Road safety charity Brake has spoken out against government proposals to trial 80mph speed limits on some sections of motorways announced this week as part of David Cameron's strategy to address "decades-long degradation" of the country's infrastructure.

The new speed limit was just one of the proposals the Prime Minister put forward in a speech to the City aimed at encouraging large-scale private investment in the road network.

Such investment is likely to lead to the creation of private roads with toll lanes on motorways one of the ideas reportedly being considered as part of a "road revolution" that the Prime Minister sees as essential to future economic growth.

"The truth is, we are falling behind [on road infrastructure]. Falling behind our competitors. And falling behind the great, world-beating, pioneering tradition set by those who came before us," he said.

However, Brake deputy chief executive Julie Townsend has accused the government of "gambling with people's lives" particularly in regards of the proposal to run variable motorway speed limits on parts of the M25, M1, M6, M42 and M20.

According to recent Department for Transport figures, nearly half of UK motorists already flout the 70mph speed limit and with police guidelines suggesting a "10 per cent plus 2mph", Road Minister Mike Penning says a higher limit will actually reduce average speeds on motorways.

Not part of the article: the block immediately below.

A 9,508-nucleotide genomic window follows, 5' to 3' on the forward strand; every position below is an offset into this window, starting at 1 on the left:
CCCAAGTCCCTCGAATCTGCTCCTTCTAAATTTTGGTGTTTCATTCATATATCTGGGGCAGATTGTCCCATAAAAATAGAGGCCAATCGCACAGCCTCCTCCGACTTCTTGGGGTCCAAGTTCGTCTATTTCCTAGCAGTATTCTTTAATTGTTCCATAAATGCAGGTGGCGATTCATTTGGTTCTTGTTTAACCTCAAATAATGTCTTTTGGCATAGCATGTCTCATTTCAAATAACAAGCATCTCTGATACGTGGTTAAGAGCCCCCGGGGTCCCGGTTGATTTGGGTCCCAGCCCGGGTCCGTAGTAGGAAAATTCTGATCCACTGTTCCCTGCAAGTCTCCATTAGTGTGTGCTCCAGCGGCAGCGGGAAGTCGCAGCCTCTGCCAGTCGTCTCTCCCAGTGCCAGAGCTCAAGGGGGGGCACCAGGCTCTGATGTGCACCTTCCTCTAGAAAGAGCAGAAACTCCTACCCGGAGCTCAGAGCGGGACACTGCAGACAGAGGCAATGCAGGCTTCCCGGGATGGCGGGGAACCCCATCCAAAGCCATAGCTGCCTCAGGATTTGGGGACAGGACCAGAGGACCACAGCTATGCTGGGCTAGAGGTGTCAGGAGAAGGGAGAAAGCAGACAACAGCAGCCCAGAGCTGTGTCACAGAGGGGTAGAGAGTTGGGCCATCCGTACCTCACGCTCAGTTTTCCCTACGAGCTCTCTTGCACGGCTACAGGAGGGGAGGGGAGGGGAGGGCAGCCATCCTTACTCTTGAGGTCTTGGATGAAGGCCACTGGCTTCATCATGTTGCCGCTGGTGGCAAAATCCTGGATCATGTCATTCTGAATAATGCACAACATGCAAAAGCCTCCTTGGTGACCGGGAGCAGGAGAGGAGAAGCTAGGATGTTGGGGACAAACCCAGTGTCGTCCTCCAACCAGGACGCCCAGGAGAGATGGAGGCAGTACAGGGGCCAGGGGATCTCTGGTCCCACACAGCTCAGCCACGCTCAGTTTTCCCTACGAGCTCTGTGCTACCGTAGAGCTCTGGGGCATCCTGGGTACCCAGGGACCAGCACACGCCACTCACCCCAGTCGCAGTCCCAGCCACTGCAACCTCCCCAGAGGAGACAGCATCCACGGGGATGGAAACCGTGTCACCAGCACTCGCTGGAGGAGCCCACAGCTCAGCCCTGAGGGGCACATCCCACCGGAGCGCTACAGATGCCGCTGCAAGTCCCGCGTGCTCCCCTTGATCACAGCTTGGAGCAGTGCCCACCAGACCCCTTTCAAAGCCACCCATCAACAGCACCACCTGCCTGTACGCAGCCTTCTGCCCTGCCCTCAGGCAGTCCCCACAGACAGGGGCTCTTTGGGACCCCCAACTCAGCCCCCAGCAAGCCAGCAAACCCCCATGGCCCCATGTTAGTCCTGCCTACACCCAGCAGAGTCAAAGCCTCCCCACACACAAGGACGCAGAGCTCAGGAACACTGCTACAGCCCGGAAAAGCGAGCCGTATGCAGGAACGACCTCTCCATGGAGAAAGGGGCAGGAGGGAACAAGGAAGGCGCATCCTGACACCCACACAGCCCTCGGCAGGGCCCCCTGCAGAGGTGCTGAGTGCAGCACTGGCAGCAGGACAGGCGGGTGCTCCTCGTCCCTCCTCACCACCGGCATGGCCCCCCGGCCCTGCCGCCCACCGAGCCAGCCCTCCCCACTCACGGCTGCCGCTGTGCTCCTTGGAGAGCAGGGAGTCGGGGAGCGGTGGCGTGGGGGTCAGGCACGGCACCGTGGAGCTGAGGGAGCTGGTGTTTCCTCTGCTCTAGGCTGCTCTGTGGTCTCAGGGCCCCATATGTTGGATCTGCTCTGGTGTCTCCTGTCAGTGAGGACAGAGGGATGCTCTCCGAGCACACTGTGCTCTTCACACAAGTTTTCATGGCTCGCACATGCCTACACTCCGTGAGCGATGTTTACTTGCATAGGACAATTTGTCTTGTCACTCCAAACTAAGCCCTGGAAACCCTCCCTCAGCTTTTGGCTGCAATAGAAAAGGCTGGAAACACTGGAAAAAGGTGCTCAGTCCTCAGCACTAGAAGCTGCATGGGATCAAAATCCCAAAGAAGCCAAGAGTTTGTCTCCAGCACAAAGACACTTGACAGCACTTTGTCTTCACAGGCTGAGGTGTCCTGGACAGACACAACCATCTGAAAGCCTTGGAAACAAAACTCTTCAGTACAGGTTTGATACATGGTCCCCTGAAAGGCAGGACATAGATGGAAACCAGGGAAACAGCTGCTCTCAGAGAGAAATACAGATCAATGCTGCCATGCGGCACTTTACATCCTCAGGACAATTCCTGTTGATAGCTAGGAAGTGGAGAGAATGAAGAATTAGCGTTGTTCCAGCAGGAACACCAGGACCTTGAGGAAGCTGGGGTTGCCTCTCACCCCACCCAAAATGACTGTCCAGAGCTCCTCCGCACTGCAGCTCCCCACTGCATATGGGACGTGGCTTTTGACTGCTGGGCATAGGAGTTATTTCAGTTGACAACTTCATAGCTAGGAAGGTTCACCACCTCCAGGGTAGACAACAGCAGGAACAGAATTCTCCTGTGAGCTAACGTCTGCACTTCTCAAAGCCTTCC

"I hope the public are listening to me, because average speed cameras, especially on managed motorways, are ridiculously accurate," he said.

"The argument, which will be in the public consultation, is what we enforce over 80mph. The answer will be that 80mph will be the speed limit, and not, as we interpret it today, perhaps 90mph."

Yet Townsend has suggested that more research needs to be undertaken before the trial is launched on UK roads.

"There has been no research into the safety of this trial, but there is a mountain of evidence that higher speeds result in more needless and violent crashes and casualties," she said.

"It is hard to see the logic behind this trial when the potential benefits of 80mph limits are so questionable. The government should instead look at how it can reduce costly and devastating crashes, and reduce congestion, through more variable speed limits and other measures, without negating the safety benefits by increasing the upper limit."

Changes to transport infrastructure will form a key part of today's budget which you can follow with @fire_magazine and @ambulance_news on Twitter with #budget

Posted 21/03/2012 by